So as we scroll down here, I'll see these first three tracks are the text. Photoshop does offer the ability with text layers to check spelling. You can choose Edit > Check Spelling and that will go through. If a layer is hidden you can skip it for now, however the spell check was complete for that visible layer and no errors were found. I'll go ahead and keep going through and just check the general positioning of all elements. Notice there with the tracks, you can see what's happening with the adjustments, it's a good idea just to look through and make sure that you're seeing what you expected.
A useful shortcut when you select a track is to use the Down and Up arrows to move between the elements on that track. You can also just drag through and look at the different effects. Paying particular attention to shots that are back-to-back, for example, in this case, the color temperature of this shot to the next shot looks a little bit different and this is an opportunity to go ahead and zoom in, select that shot, and take advantage of the Photo Filter. I'm just going to back it off a bit because it's a little too dense, that's looking better, select the overall adjustment there and take down the entire density, and it's looking pretty good. And I'll follow up with the Curves Adjustment and an Auto Adjustment there, and remember, you always have multiple options under Auto. In this case, a little per channel color contrast helped bring out the proper color balance of the shot. Those are the sort of things you're looking for, and remember, zooming in and out of the timeline makes it easier to see things.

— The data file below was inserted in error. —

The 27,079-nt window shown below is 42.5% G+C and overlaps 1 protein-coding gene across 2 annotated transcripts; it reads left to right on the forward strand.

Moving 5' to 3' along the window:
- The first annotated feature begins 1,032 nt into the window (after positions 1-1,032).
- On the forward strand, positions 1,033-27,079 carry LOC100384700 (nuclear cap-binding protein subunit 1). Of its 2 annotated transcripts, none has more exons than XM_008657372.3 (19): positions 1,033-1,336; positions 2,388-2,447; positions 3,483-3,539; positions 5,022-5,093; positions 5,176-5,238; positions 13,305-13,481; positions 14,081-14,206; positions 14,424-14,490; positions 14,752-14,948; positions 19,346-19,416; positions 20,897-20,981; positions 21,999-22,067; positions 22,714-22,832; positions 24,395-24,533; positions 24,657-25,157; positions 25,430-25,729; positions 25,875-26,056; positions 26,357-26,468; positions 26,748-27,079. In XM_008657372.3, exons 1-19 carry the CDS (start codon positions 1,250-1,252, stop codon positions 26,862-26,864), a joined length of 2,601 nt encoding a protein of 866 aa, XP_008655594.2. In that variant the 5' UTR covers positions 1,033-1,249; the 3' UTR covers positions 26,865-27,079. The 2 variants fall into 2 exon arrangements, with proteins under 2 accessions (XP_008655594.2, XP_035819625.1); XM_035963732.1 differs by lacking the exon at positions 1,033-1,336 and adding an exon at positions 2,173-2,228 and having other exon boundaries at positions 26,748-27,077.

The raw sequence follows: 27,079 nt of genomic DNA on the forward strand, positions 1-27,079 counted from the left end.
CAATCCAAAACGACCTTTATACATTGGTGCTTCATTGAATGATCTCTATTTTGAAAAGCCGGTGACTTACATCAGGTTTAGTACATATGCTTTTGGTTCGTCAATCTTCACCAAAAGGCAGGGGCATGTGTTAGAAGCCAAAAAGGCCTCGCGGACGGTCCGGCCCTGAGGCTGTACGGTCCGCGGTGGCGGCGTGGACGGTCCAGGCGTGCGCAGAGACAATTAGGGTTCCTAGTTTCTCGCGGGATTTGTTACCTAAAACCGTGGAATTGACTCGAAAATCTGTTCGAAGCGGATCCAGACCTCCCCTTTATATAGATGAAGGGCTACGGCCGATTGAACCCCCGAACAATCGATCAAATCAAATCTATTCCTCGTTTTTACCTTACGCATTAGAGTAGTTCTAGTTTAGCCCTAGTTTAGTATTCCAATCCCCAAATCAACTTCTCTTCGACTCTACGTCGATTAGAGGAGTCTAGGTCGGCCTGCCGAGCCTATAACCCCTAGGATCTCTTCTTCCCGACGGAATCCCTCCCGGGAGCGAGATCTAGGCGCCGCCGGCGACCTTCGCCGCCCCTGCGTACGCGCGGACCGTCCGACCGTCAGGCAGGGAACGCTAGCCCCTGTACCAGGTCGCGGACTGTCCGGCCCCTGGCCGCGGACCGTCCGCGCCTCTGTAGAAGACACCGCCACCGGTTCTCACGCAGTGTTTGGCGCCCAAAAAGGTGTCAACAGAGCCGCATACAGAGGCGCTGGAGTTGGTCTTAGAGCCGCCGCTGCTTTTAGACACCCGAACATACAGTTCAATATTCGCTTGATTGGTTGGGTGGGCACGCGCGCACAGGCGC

I'll just continue to navigate through, bringing up one track at a time with the Visibility icon, and I am just looking for dissolves. At this tighter zoom level it's easier to see the individual transitions between tracks and make sure that no transitions are missing. A quick drag through shows me each of my transitions and things are looking good. As we continue to work all the way down the sequence, remember, check for bad transitions or missing transitions by looking at the Visibility icons. You'll also want to compare shot-to-shot to make sure that color temperature jumps are minimized, especially if you've been shooting at different times.
This shot looks just a tad washed out. I've got it selected, I'll apply a Curves adjustment and click Auto, and if necessary jump into the Auto Options and the Per Channel Contrast adjustment is dramatically better. Notice there as we toggle it off and on, what an improvement that is. You'll use this last opportunity to really check the color of your shots, especially in context with one another. We have another spelling moment here, so let's just check that, looks good, it's a simple URL, and my transitions are in place; so far so good, continue to scroll on down the timeline looking for any unwanted errors. Notice each transition there, looks good, and we'll finish off with our final group here. In this case we have several cuts but they are deliberate as we move between.
The other area that I would check before final export is the audio quality. You have a lot of clips in your timeline and it's a very good idea to click the button here for the playback controls and check audio. Make sure that you've muted any audio that you don't want to hear and you're going to need to step through a clip at a time. If you've made a video layer a Smart Object, you can select it, it will find it in the Layers panel and then double-click on the Smart Object icon. This will open up the Embedded Smart Object file and allow you to adjust the audio for the embedded clip. When you close and save that, the change will propagate into your main timeline.
While this process is a bit tedious, it's less work than having to re-export and re-post your video due to an unwanted error.